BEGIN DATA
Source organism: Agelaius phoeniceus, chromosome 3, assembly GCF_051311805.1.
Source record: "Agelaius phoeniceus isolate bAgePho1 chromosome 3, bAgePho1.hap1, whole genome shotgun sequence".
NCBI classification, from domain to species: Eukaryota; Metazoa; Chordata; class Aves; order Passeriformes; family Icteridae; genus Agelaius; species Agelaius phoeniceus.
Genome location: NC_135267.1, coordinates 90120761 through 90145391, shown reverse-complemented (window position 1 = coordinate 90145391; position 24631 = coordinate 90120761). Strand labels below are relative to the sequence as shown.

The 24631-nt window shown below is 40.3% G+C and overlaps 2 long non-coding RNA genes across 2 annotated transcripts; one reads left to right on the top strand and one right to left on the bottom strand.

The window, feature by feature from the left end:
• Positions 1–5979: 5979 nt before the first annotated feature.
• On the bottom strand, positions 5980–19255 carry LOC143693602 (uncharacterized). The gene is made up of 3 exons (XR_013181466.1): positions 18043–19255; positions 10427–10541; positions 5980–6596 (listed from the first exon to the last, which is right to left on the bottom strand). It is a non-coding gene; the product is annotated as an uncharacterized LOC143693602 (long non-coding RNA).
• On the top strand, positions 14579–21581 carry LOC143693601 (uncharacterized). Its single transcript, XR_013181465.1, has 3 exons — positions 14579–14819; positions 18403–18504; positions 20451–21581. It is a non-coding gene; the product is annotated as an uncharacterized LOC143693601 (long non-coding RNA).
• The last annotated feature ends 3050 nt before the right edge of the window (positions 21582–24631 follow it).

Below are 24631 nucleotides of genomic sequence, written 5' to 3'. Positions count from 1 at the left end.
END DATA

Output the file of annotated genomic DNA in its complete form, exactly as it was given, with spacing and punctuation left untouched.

Source organism: Agelaius phoeniceus, chromosome 3, assembly GCF_051311805.1.
Source record: "Agelaius phoeniceus isolate bAgePho1 chromosome 3, bAgePho1.hap1, whole genome shotgun sequence".
NCBI classification, from domain to species: Eukaryota; Metazoa; Chordata; class Aves; order Passeriformes; family Icteridae; genus Agelaius; species Agelaius phoeniceus.
Genome location: NC_135267.1, coordinates 90120761 through 90145391, shown reverse-complemented (window position 1 = coordinate 90145391; position 24631 = coordinate 90120761). Strand labels below are relative to the sequence as shown.

The 24631-nt window shown below is 40.3% G+C and overlaps 2 long non-coding RNA genes across 2 annotated transcripts; one reads left to right on the top strand and one right to left on the bottom strand.

The window, feature by feature from the left end:
• Positions 1–5979: 5979 nt before the first annotated feature.
• On the bottom strand, positions 5980–19255 carry LOC143693602 (uncharacterized). The gene is made up of 3 exons (XR_013181466.1): positions 18043–19255; positions 10427–10541; positions 5980–6596 (listed from the first exon to the last, which is right to left on the bottom strand). It is a non-coding gene; the product is annotated as an uncharacterized LOC143693602 (long non-coding RNA).
• On the top strand, positions 14579–21581 carry LOC143693601 (uncharacterized). Its single transcript, XR_013181465.1, has 3 exons — positions 14579–14819; positions 18403–18504; positions 20451–21581. It is a non-coding gene; the product is annotated as an uncharacterized LOC143693601 (long non-coding RNA).
• The last annotated feature ends 3050 nt before the right edge of the window (positions 21582–24631 follow it).

Below are 24631 nucleotides of genomic sequence, written 5' to 3'. Positions count from 1 at the left end.